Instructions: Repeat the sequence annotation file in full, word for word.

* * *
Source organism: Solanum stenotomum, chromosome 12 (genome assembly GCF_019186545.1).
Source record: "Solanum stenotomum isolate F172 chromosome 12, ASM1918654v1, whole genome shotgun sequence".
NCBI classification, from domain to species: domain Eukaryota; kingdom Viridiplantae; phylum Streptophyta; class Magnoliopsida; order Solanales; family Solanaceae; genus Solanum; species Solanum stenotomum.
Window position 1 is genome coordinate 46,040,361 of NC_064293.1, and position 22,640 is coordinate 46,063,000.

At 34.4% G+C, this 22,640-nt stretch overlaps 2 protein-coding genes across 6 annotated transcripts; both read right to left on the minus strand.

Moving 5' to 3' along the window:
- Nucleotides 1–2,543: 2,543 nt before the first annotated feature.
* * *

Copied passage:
Source organism: Solanum stenotomum, chromosome 12 (genome assembly GCF_019186545.1).
Source record: "Solanum stenotomum isolate F172 chromosome 12, ASM1918654v1, whole genome shotgun sequence".
NCBI classification, from domain to species: domain Eukaryota; kingdom Viridiplantae; phylum Streptophyta; class Magnoliopsida; order Solanales; family Solanaceae; genus Solanum; species Solanum stenotomum.
Window position 1 is genome coordinate 46,040,361 of NC_064293.1, and position 22,640 is coordinate 46,063,000.

At 34.4% G+C, this 22,640-nt stretch overlaps 2 protein-coding genes across 6 annotated transcripts; both read right to left on the minus strand.

Moving 5' to 3' along the window:
- Nucleotides 1–2,543: 2,543 nt before the first annotated feature.